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photo_(22).JPGNew figures published today show that the Greens have failed Brighton and Hove council services. On schools, recycling, pollution and complaints, the Greens are failing to hit their targets. Labour have published a report card, and contrasted it with their pledges to improve the city.

Leader of the Labour and Co-operative Group, Councillor Warren Morgan, said:

The Greens promised a lot but on so many crucial areas, like providing more school places, keeping our streets clean and building more homes, they have let us down. After four years of the Greens in Brighton and Hove, it is time for a change in May.

The worrying figures from 1 April to 30 September 2014, to be discussed at the Policy and Resources committee meeting on 4 December, indicate the following:

 

Target Result
Children who are looked after (per 10,000 children) 85.8 97
Pupils who receive 5 or more A*C GCSE (incl English and Maths) 62 53
Pupils who qualify for free school meals who received 5 or more A* C grades in GCSEs (incl English and Maths) 38 22
 
Percentage of household waste sent for reuse, recycling and composting 32% 27.2%
Percentage reduction in Carbon Dioxide emissions 28% 17.6%
Percentage reduction in greenhouse gas emissions from local authority operations (CO2) 4% -2.3%
 
Formal complaints from the public (per 10,000 people). Spike in complaints was caused by the refuse dispute and housing repairs. 5.2 6.3
Violent crimes with injury 739 cases 1,196 cases

 

 

 

 

 

Figures show Greens fail council services in Brighton and Hove

New figures published today show that the Greens have failed Brighton and Hove council services. On schools, recycling, pollution and complaints, the Greens are failing to hit their targets. Labour...

10628594_10152679583231743_888267458058395387_n_1_.jpgIn response to the Greens’ proposal to raise council tax by 6 per cent, Councillor Warren Morgan, Leader of the Labour and Co-operative Group, said:

The Greens’ unworkable scheme will only happen if residents voted for a £100 a year council tax increase in a doomed referendum costing almost a million pounds, one that would hit the very people they claim to be trying to help.
Instead of calling on the Conservative government to reverse this cut to support local people on low incomes, they are instead playing political games to try and make Labour look bad ahead of the local elections.
Residents have had enough of the Greens and their games, and are now looking to Labour to take the fight to the Tories in May.

Labour condemns proposed 6% council tax hike

In response to the Greens’ proposal to raise council tax by 6 per cent, Councillor Warren Morgan, Leader of the Labour and Co-operative Group, said: The Greens’ unworkable scheme will...

f5f8cd6867d06a7384_d8m6b9nwk_1_.jpg

Labour has secured an urgent report from health officials on the closure of a major doctor’s surgery in Brighton and the potential consequences of further closures or retirements. When Eaton Place surgery in Kemp Town closes in March, over 5,500 patients will have to find alternative care if they have not done so already.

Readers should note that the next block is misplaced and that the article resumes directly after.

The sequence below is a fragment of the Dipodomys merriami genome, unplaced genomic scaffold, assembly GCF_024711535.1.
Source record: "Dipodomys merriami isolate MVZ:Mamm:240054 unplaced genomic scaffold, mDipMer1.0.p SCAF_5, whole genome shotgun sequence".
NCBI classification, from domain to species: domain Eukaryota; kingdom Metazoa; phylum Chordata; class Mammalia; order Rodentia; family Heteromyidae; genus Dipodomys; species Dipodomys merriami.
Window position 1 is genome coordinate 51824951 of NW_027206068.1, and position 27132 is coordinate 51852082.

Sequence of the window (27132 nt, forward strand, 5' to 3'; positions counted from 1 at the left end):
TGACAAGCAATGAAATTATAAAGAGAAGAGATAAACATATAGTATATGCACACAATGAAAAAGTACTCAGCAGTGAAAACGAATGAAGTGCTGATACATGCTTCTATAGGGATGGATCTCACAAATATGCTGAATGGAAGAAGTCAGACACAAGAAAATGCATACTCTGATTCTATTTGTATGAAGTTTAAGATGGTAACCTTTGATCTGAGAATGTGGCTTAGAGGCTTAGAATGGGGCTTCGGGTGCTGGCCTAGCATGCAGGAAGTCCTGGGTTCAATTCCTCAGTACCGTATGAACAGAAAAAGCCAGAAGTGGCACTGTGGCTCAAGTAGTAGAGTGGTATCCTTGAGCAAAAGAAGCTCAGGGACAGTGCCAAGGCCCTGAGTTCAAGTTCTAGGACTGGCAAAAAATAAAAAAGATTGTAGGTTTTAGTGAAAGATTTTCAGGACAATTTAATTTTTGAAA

Leader of the Labour and Co-operative group, Councillor Warren Morgan, will be calling for clarity and action at the city’s Health and Wellbeing Board on 9 December. He will say:

A BMA survey this year showed that six in ten GPs are considering early retirement, and this closure in my ward highlights the consequences when that happens. Patients are now scrambling for places at other surgeries, often some distance from where they live, whilst others wait for the health authorities to find a place for them. From what we can gather, the health authorities won’t.

This closure will put other GP surgeries under huge pressure at a time when we are asking them to do more in terms of cancer screening, smoking cessation and other public health priorities. The surgery which is closing is within sight of the Sussex County, and could add pressure on an already stretched A&E. Further retirements or closures would put the system under intolerable strain in the east of the city. NHS England and the local Clinical Commissioning Group need to grasp this situation urgently.


Recent figures have shown that the numbers of doctors training to take up GP practice are at their lowest for seven years, sparking fears there will soon be too few GPs to cope with the demands of a growing and ageing population. Waiting times are anticipated to increase to two weeks by April next year.

Health Secretary Jeremy Hunt was forced to admit this week that he had to take his own children to A&E because he couldn't get a GP appointment after his Government scrapped GP access targets.

Nationally Labour increased the number of GPs by 8,106, from 27,811 in 1996/7 to 35,917 in 2009/10, by pouring money into the service. Since 2009/10 the total of GPs has fallen to 35,561. Under the Coalition, the numbers of GPs leaving to work abroad has doubled.

Labour has pledged to invest an extra £100 million a year in family doctor practices, and will give all NHS patients contacting their surgery the right to:

  • Consult a doctor or a nurse at their local GP surgery on the same day.
  • Get an appointment at their surgery on the same day if they need to be seen quickly.
  • Have a guaranteed appointment at their GP surgery within 48 hours.
  • Book an appointment more than 48 hours ahead with the GP of their choice.

Labour urges swift action on local family doctors

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